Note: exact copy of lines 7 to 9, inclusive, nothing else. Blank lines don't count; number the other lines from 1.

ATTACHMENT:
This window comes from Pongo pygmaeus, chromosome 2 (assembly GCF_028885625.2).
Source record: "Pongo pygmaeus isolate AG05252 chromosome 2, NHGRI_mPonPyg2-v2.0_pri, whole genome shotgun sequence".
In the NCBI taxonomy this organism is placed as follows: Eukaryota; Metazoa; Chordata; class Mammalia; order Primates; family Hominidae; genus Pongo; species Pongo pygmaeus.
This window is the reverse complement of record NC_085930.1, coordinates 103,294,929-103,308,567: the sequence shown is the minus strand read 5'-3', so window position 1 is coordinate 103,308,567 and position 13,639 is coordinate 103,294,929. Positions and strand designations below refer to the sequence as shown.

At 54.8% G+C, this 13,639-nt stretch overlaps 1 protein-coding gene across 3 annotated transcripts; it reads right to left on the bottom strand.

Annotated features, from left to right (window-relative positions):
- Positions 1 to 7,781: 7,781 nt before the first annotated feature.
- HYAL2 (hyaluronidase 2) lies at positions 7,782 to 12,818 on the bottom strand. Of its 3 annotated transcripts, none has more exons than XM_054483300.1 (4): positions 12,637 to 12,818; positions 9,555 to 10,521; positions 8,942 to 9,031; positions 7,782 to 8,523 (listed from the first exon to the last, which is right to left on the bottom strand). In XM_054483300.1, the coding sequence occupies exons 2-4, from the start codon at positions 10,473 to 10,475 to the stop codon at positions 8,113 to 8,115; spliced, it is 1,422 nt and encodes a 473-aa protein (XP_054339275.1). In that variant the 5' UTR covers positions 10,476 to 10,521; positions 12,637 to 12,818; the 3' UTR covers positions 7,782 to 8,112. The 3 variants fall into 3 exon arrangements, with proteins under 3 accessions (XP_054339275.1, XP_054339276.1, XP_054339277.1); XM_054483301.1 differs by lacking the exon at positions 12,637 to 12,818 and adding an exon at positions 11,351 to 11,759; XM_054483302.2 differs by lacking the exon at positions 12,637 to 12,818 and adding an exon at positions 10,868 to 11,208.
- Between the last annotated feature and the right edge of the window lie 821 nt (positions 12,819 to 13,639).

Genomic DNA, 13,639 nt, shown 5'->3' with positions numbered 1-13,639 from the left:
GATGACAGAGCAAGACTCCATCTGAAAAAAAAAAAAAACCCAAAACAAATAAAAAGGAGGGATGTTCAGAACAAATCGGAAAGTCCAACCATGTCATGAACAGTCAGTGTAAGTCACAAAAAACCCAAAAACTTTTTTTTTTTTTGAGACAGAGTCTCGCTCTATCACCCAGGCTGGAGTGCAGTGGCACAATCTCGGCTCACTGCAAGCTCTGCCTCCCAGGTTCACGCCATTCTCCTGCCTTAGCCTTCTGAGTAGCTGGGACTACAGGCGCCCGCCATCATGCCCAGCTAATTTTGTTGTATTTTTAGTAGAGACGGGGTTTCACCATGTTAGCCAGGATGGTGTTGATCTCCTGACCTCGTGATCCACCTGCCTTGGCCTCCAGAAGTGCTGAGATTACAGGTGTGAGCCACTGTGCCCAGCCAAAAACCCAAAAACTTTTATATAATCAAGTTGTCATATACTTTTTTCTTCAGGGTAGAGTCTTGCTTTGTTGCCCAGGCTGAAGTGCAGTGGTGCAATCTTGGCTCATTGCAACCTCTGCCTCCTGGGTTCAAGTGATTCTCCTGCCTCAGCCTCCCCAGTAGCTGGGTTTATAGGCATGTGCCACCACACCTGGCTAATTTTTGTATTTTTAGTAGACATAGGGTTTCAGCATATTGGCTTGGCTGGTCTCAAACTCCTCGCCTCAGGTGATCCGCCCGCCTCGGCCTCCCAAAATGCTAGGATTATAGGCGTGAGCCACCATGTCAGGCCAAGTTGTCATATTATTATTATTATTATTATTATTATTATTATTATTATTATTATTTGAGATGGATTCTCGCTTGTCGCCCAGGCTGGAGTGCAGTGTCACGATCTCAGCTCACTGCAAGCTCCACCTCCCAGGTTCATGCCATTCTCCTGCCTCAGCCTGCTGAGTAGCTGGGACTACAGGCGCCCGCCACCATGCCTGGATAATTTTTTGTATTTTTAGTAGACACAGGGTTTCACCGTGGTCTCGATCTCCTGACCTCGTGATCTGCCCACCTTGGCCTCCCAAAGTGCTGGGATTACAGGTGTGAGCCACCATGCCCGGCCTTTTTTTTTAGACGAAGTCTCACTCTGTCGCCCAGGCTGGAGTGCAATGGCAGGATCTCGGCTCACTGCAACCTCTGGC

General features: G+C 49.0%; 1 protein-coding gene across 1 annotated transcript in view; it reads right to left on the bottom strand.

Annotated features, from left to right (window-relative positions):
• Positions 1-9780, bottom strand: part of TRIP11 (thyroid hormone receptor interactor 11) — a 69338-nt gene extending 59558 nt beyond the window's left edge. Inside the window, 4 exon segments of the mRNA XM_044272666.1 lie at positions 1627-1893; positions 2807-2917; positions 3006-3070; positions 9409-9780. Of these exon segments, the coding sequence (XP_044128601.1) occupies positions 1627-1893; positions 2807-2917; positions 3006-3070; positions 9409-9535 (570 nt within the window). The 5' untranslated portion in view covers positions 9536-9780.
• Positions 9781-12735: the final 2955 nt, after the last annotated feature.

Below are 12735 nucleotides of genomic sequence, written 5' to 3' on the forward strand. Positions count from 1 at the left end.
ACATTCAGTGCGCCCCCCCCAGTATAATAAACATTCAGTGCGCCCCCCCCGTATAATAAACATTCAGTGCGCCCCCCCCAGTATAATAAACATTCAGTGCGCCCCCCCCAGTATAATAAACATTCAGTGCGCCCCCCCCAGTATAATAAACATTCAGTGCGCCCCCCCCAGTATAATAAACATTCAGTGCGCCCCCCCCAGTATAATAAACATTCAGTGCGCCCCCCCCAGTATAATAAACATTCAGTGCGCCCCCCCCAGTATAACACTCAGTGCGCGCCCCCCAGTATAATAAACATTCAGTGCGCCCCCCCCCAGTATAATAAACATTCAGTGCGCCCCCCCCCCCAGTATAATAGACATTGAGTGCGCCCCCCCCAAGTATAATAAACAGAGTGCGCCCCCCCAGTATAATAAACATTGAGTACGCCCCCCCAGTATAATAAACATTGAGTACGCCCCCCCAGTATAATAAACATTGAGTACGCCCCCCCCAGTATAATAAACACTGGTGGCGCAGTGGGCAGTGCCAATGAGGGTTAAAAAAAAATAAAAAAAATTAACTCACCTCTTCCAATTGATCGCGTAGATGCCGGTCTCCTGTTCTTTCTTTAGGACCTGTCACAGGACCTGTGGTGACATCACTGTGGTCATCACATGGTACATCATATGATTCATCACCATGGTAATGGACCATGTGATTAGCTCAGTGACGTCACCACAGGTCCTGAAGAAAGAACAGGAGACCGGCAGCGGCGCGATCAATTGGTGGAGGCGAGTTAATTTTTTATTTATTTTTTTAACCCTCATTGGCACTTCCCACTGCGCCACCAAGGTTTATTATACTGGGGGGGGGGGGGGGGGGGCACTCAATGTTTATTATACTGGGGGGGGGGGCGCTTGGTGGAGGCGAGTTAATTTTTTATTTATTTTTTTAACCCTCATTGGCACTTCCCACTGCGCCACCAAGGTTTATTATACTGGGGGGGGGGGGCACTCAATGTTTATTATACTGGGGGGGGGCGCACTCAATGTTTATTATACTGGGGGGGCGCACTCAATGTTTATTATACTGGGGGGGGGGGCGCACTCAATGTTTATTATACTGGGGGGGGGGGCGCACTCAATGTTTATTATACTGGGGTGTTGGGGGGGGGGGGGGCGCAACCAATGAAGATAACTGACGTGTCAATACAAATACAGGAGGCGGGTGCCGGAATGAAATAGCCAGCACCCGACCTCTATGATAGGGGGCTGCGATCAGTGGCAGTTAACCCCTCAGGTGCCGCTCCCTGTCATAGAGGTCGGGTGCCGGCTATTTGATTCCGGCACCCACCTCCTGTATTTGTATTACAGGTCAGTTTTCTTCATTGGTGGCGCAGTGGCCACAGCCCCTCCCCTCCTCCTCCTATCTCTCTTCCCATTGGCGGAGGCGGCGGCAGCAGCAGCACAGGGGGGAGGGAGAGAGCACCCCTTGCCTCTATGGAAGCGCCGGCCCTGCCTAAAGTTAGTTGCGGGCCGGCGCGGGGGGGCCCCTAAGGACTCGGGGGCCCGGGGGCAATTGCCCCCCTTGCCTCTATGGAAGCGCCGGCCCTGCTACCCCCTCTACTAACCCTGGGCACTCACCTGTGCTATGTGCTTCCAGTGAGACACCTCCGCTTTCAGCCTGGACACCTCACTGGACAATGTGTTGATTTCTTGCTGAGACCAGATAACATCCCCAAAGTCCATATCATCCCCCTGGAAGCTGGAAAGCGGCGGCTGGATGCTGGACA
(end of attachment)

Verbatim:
- Positions 1 to 7,781: 7,781 nt before the first annotated feature.
- HYAL2 (hyaluronidase 2) lies at positions 7,782 to 12,818 on the bottom strand. Of its 3 annotated transcripts, none has more exons than XM_054483300.1 (4): positions 12,637 to 12,818; positions 9,555 to 10,521; positions 8,942 to 9,031; positions 7,782 to 8,523 (listed from the first exon to the last, which is right to left on the bottom strand). In XM_054483300.1, the coding sequence occupies exons 2-4, from the start codon at positions 10,473 to 10,475 to the stop codon at positions 8,113 to 8,115; spliced, it is 1,422 nt and encodes a 473-aa protein (XP_054339275.1). In that variant the 5' UTR covers positions 10,476 to 10,521; positions 12,637 to 12,818; the 3' UTR covers positions 7,782 to 8,112. The 3 variants fall into 3 exon arrangements, with proteins under 3 accessions (XP_054339275.1, XP_054339276.1, XP_054339277.1); XM_054483301.1 differs by lacking the exon at positions 12,637 to 12,818 and adding an exon at positions 11,351 to 11,759; XM_054483302.2 differs by lacking the exon at positions 12,637 to 12,818 and adding an exon at positions 10,868 to 11,208.
- Between the last annotated feature and the right edge of the window lie 821 nt (positions 12,819 to 13,639).